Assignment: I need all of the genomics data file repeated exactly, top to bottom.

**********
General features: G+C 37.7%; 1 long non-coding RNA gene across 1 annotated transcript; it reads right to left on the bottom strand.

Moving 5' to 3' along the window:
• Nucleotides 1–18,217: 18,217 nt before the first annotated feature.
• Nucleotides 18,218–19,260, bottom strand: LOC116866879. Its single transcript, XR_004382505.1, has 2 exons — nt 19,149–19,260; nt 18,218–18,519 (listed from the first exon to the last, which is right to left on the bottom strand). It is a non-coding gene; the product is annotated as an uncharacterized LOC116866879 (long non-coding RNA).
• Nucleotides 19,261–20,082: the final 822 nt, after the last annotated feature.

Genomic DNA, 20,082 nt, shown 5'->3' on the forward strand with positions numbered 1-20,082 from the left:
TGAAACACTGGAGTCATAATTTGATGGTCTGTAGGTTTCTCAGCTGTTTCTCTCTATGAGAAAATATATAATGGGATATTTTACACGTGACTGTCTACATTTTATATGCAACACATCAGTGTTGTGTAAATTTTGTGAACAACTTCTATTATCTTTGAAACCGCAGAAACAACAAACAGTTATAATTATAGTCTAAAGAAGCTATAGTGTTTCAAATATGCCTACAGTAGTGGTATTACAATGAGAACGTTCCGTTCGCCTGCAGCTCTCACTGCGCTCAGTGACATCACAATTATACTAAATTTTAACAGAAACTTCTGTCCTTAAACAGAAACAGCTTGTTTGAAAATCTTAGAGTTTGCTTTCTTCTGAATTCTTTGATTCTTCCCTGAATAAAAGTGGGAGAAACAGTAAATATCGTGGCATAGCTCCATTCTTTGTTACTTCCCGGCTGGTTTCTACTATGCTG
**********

General features: G+C 37.7%; 1 long non-coding RNA gene across 1 annotated transcript; it reads right to left on the bottom strand.

Moving 5' to 3' along the window:
• Nucleotides 1–18,217: 18,217 nt before the first annotated feature.
• Nucleotides 18,218–19,260, bottom strand: LOC116866879. Its single transcript, XR_004382505.1, has 2 exons — nt 19,149–19,260; nt 18,218–18,519 (listed from the first exon to the last, which is right to left on the bottom strand). It is a non-coding gene; the product is annotated as an uncharacterized LOC116866879 (long non-coding RNA).
• Nucleotides 19,261–20,082: the final 822 nt, after the last annotated feature.

Genomic DNA, 20,082 nt, shown 5'->3' on the forward strand with positions numbered 1-20,082 from the left:
TGAAACACTGGAGTCATAATTTGATGGTCTGTAGGTTTCTCAGCTGTTTCTCTCTATGAGAAAATATATAATGGGATATTTTACACGTGACTGTCTACATTTTATATGCAACACATCAGTGTTGTGTAAATTTTGTGAACAACTTCTATTATCTTTGAAACCGCAGAAACAACAAACAGTTATAATTATAGTCTAAAGAAGCTATAGTGTTTCAAATATGCCTACAGTAGTGGTATTACAATGAGAACGTTCCGTTCGCCTGCAGCTCTCACTGCGCTCAGTGACATCACAATTATACTAAATTTTAACAGAAACTTCTGTCCTTAAACAGAAACAGCTTGTTTGAAAATCTTAGAGTTTGCTTTCTTCTGAATTCTTTGATTCTTCCCTGAATAAAAGTGGGAGAAACAGTAAATATCGTGGCATAGCTCCATTCTTTGTTACTTCCCGGCTGGTTTCTACTATGCTG